The U.S. Supreme Court heard arguments Jan. 22 in a case that could make it easier to use public money to pay for religious schooling in many states.
The case involves a Montana scholarship program for private K–12 education that provided a dollar-for-dollar tax credit to individuals who donate to organizations that provide scholarship money to students in private schools.
Though the scholarships could be used at both secular and religious schools, almost all the recipients attend religious schools, which make up 70% of all private schools in Montana.
Ultimately, the Montana Supreme Court struck down the entire tax credit program for all private schools, religious and nonreligious alike.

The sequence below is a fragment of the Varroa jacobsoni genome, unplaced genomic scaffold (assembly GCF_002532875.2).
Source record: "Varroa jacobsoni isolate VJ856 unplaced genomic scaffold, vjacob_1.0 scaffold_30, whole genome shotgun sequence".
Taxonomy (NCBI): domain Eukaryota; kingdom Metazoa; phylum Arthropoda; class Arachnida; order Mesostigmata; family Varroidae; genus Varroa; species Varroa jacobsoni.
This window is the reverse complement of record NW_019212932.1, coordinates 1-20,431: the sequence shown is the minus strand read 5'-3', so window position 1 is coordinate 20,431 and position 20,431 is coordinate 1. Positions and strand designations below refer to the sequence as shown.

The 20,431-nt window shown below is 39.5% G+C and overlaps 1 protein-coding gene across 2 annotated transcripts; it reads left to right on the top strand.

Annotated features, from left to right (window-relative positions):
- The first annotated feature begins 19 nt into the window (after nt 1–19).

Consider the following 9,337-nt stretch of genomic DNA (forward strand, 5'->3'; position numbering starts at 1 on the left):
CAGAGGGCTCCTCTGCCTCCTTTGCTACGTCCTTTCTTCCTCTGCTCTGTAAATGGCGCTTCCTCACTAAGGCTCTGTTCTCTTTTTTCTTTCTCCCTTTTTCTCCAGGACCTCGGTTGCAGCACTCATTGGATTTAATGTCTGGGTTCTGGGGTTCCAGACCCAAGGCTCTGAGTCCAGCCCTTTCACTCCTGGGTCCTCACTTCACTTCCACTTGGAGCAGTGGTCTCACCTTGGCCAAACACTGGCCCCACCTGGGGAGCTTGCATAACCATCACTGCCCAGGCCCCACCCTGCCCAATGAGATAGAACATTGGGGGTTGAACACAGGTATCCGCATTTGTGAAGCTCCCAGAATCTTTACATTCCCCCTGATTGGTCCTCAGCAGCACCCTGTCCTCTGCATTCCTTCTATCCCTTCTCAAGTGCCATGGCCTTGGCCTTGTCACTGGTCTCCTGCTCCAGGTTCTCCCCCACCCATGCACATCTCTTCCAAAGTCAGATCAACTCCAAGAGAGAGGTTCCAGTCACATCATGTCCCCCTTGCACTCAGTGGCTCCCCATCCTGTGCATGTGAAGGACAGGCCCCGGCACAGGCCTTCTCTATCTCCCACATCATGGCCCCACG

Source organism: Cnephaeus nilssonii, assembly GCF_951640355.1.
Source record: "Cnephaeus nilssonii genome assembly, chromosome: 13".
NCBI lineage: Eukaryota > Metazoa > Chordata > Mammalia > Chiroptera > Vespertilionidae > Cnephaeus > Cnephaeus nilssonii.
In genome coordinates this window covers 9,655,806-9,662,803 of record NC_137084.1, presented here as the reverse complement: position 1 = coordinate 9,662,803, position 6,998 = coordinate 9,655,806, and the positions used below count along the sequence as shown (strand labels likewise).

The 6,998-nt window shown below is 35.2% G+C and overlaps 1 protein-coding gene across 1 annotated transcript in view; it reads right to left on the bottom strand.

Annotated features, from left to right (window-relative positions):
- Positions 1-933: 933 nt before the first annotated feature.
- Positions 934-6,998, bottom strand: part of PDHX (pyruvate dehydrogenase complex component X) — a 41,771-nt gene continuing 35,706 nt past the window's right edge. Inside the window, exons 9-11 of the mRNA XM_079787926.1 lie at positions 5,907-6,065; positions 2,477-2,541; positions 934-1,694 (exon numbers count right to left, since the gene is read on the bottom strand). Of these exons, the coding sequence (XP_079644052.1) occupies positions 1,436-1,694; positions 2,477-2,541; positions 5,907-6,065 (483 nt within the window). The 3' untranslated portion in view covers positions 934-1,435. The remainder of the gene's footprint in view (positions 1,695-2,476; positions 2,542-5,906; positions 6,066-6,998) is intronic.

The state said the tax credit conflicted with a provision in Montana’s constitution that bars state aid to religious schools. Montana is among 37 states with similar “no aid” clauses for religious education.
School choice advocates are asking the Court to revive the scholarship aid program in its entirety. A decision in the case is expected by late June. (AP, TAB)